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Lucia Franco Headshot

Moving Ahead Fearlessly By Embracing The Now

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If you want to talk about fearlessness, I cordially invite you to a sneak peek into my life a few months ago. Four beautiful children, countless vacations, two homes and several pets later, and I was living out my worst nightmare. Was I comfortable? As far as modern comforts are concerned, yes. Was I happy and fulfilled? No, and I was getting worse by the minute. My husband and I were separating after almost 20 years. And I was petrified.

In fact, I still get afraid, but I am also "becoming fearless," operative word, becoming. I've come to view it not so much as leaving a bad situation as I do more moving toward a better one. Once I made the decision to better myself by being true to myself and start living as authentically as possible, it created a catharsis and opened up doors for change. I had already begun to address all the "smaller" things that I identified as steps toward bettering myself; turning 40 had already done that nicely for me. Nutrition and exercise were at the top of the list. So was carving out time for myself and my hobbies, spending quality time with good friends, saying "no" when I had to. All the while, I knew my marriage was on the rocks but continued on pretending it wasn't so. That's how we denial types tend to operate. After all, we'd tried therapy, hours and hours of it; we'd seen countless marriage counselors and attended umpteen workshops. But there is something to be said when you live in a perpetual state of denial -- the proverbial "elephant in the room" scenario. Not only did I feel like the walking dead, but the problems only got worse and worse. By the time I'd begun to timidly address the issues, the problems had mounted to Mt. Vesuvius proportions. An eruption was only a matter of time, and my fear was measurable. With each passing day, I feel empowered and energized, but this catharsis wasn't always so pretty.

It used to be that every morning, rather than pull the blankets tight over me, desperately yearning to fall back asleep and slip right back into denial, I strived to find a reason -- something, any excuse -- to get up. Some days it was as trivial as looking forward to my cup of coffee -- French roast with a little hazelnut creamer, please. Other times, it was a bit more significant, my 6-year-old son's "Counting to 100" school presentation, for example. Most days, it was and still is convincing myself that, yes, "this too shall pass." I'm not the first and certainly won't be the last human on earth to pass through troubled times. I tell this to myself on a daily basis.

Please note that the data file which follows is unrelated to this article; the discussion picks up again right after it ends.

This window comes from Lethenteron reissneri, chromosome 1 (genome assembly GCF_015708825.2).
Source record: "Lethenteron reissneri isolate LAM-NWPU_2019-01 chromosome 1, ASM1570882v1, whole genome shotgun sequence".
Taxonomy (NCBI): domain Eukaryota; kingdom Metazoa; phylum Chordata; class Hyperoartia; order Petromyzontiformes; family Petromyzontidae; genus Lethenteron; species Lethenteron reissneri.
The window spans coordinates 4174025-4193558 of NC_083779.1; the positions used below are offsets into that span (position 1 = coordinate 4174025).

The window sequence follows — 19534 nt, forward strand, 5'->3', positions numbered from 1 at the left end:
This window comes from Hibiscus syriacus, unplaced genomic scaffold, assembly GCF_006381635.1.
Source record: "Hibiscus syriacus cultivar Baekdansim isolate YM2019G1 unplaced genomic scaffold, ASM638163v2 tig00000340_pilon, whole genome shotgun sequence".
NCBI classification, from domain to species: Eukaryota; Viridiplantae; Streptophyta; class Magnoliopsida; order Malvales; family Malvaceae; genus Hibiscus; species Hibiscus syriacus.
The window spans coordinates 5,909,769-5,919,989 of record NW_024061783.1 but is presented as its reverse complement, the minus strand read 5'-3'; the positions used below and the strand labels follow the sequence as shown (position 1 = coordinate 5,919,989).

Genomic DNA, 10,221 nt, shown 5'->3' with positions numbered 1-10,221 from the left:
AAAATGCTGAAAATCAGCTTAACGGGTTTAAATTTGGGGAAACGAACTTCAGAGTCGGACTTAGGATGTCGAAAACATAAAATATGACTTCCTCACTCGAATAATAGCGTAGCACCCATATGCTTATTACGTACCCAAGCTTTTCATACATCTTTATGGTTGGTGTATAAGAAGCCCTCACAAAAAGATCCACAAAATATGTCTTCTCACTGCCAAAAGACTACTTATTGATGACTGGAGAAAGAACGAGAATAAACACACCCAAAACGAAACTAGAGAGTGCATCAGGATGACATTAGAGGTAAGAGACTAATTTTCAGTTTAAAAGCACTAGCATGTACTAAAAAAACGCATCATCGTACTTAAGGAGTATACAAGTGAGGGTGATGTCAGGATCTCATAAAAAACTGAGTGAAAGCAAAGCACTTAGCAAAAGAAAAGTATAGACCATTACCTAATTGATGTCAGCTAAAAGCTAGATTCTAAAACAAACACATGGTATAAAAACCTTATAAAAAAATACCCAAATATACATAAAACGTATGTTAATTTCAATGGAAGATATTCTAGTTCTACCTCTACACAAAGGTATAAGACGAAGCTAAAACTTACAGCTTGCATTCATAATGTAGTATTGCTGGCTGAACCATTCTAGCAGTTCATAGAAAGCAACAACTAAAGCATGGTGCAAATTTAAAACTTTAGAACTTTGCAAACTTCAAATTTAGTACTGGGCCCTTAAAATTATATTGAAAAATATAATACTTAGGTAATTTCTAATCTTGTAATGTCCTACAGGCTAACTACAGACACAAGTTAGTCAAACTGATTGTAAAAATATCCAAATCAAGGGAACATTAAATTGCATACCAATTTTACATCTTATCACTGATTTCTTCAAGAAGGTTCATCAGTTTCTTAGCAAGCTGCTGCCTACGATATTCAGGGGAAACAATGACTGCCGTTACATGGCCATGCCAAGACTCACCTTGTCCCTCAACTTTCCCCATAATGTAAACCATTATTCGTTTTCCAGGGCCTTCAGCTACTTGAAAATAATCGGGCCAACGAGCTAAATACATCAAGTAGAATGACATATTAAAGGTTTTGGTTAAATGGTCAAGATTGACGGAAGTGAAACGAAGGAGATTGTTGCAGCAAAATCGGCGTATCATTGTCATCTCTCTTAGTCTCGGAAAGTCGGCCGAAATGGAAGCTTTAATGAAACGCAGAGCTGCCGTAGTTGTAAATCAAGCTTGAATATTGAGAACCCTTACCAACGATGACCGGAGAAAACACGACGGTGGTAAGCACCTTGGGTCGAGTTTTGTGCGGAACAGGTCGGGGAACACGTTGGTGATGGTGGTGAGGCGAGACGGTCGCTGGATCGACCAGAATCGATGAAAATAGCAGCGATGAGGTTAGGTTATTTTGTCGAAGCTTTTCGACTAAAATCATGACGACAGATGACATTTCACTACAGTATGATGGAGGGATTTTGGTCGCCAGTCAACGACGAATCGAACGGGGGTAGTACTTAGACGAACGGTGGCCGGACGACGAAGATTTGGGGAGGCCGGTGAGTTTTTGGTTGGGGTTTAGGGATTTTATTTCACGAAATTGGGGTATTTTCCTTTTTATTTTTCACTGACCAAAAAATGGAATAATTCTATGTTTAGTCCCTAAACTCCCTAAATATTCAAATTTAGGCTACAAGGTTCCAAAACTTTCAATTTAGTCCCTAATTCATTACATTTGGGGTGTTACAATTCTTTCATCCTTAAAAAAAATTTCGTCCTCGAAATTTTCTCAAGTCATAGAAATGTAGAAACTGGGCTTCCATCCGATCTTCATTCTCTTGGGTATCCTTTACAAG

Because the pain and the fear were so palpable, it seemed all I could do to manage the simple daily things. Brushing my teeth. Eating breakfast. Putting on a jacket. It's like I'd elevated these once mundane and ordinary things to idol-like status. I haven't yet high-fived anyone for remembering to shower, or tweeted or posted on Facebook about it, but who knows. As crazy as it sounds, taking these baby steps at that time in my life created a solid base for me to stand on. Every day I feel stronger and more assured of my decision. And slowly, but surely, I am becoming fearless. I'm not letting the fear of being alone, of financial uncertainty, of doubts and insecurities -- and there are countless others to be sure -- stop me. It's a frightening prospect, and while I may pause here and there I am, paradoxically, moving ahead by accepting the Now. They call this "being present." I can't afford to expend precious energy about a future that doesn't even exist at this point. Replacing old belief systems and old ways of being, while growing into happiness and fulfillment, takes being present courageously, sometimes requiring more courage than I think humanly possible. But I've fearlessly accepted and committed to change and resolution, however unconventional it may seem. The other choice was to continue, mentally and emotionally exhausted, in an otherwise stale, predictable and toxic situation. Hardly a choice at all, and even more shocking considering this was how I was living.

I fully expect that in a few years from now, maybe even next year, I will be taking on bigger challenges on fearlessness -- joining the Peace Corps (something I've always wanted to do), starting my own business... even reconciling my marriage isn't off the table. But for right now, my plate is full with managing the simple daily things in my life and taking care of me, so I can take care of those who need me, one day at a time. In fact, last week I decided to wear my favorite designer jacket, straight from Paris. I looked great, but more importantly I felt like the strong, confident, fearless woman I know I am becoming.

For more by Lucia Franco, click here.

For more on becoming fearless, click here.

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